The Department of Justice (DOJ) recently resolved two health care fraud cases – one criminal and one civil – that demonstrate the government’s continued scrutiny of lavish meals and “speaker’s bureaus” sponsored by pharmaceutical and device manufacturers as potential avenues for the payment of kickbacks to physicians for referrals of health care items and services. These cases indicate the criminal and civil risk that providing lavish meals or purported speaker’s bureau payment can pose, and the corresponding need to proactively assess the legitimacy of such programs and events.
First, on March 8, 2018, the U.S. Attorney’s Office for the District of Massachusetts announced a $3.1 million dollar settlement with Abiomed, Inc., to resolve allegations that Abiomed violated the Anti-Kickback Statute (AKS) and False Claims Act (FCA) by inducing physicians to use its products. Abiomed allegedly violated the AKS by paying for expensive meals for physicians (and their spouses) in excess of Abiomed’s own guidelines for such events, and by listing fictitious attendees at such meals to reduce the per-attendee cost of the meal, in order to influence the attendee-physicians to order and use Abiomed heart pumps. Interestingly, in its settlement announcement the DOJ highlighted the fact that Abiomed’s per-meal payments exceeded “Abiomed’s own $150 per person guideline,” which raises a question as to whether the alleged AKS violation arises (in part) from Abiomed’s violation of its self-imposed guidelines, or whether violation of those guidelines was seen by the DOJ as evidencing an improper motive underlying the per-meal payments. The settlement stemmed from a whistleblower complaint filed by a former Abiomed employee.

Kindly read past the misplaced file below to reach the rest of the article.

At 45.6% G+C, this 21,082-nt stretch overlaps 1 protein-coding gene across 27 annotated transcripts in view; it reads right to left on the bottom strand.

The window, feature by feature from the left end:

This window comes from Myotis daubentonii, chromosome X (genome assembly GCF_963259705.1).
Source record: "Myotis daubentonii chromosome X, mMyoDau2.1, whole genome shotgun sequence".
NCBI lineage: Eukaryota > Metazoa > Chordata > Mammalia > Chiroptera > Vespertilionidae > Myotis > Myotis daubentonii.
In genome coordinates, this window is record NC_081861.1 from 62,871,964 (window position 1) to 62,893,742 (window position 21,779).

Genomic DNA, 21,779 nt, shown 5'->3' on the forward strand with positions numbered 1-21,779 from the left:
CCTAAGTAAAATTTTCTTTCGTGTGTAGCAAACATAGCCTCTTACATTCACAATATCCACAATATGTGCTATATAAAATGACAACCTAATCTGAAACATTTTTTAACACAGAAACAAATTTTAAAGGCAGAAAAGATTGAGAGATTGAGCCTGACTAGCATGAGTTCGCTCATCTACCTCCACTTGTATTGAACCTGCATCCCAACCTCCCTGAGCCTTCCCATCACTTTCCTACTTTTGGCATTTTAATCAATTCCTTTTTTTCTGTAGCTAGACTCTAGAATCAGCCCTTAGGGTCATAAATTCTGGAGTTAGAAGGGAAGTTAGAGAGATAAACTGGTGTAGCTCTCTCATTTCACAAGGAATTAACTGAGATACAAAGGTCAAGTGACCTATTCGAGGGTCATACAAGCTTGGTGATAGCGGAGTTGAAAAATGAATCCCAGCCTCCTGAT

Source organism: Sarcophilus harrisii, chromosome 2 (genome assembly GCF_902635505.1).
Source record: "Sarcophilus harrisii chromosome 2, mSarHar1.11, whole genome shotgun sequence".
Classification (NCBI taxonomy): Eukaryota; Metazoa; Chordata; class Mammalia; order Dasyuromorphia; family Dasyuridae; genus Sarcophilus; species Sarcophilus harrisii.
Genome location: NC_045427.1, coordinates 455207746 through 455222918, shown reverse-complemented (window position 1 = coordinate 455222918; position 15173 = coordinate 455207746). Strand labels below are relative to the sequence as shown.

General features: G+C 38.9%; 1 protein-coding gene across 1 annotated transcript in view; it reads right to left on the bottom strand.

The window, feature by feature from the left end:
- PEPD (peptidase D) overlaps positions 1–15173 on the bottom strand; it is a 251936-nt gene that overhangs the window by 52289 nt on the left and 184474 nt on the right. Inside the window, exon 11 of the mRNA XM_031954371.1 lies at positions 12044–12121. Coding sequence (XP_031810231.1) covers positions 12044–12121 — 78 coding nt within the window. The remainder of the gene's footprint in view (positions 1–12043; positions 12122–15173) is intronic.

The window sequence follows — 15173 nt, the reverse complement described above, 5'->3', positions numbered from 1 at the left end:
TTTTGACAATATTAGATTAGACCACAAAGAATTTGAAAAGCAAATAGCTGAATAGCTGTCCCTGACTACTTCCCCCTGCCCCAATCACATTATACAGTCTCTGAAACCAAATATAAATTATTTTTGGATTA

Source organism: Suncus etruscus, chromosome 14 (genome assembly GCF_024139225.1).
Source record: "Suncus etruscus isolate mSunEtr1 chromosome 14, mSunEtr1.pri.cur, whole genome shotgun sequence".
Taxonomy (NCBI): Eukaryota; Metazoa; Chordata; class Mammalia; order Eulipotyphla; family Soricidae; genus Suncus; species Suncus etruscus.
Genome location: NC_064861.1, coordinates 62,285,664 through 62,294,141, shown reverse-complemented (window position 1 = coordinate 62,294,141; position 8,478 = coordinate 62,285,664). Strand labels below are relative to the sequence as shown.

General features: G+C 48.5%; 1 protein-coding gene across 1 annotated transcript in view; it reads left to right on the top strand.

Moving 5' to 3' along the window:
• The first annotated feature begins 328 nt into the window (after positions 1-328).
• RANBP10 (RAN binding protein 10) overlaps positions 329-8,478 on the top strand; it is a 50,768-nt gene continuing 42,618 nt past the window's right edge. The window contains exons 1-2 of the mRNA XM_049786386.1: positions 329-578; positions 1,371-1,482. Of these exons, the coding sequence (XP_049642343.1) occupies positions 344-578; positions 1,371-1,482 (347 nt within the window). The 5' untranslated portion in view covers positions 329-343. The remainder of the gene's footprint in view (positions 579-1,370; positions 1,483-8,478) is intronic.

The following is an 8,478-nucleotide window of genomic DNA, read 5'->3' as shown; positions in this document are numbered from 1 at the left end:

Second, on March 9, 2018, the U.S. Attorney’s Office for the District of Rhode Island announced that a physician had been sentenced to over four years in federal prison for committing health care fraud and for violating the AKS. In this case, the physician admitted to soliciting and receiving kickbacks in excess of $188,000 in the form of purported speaker fees from a pharmaceutical company to induce him to prescribe Subsys, a highly-addictive version of the drug Fentanyl. The physician also admitted to committing health care fraud by falsely claiming that patients had “breakthrough pain from cancer” in order to secure approval for Subsys prescriptions from payors (including Medicare). Notably, this case is one of a number of criminal convictions that have been secured against providers for accepting kickbacks from Insys – the Arizona-based manufacturer of Subsys – through its speaker programs, and Insys and certain of its employees are currently the subject of cases involving similar allegations in other jurisdictions.
This post was co-authored by Chelsea Sousa, legal intern at Robinson+Cole. Chelsea is not yet admitted to practice law.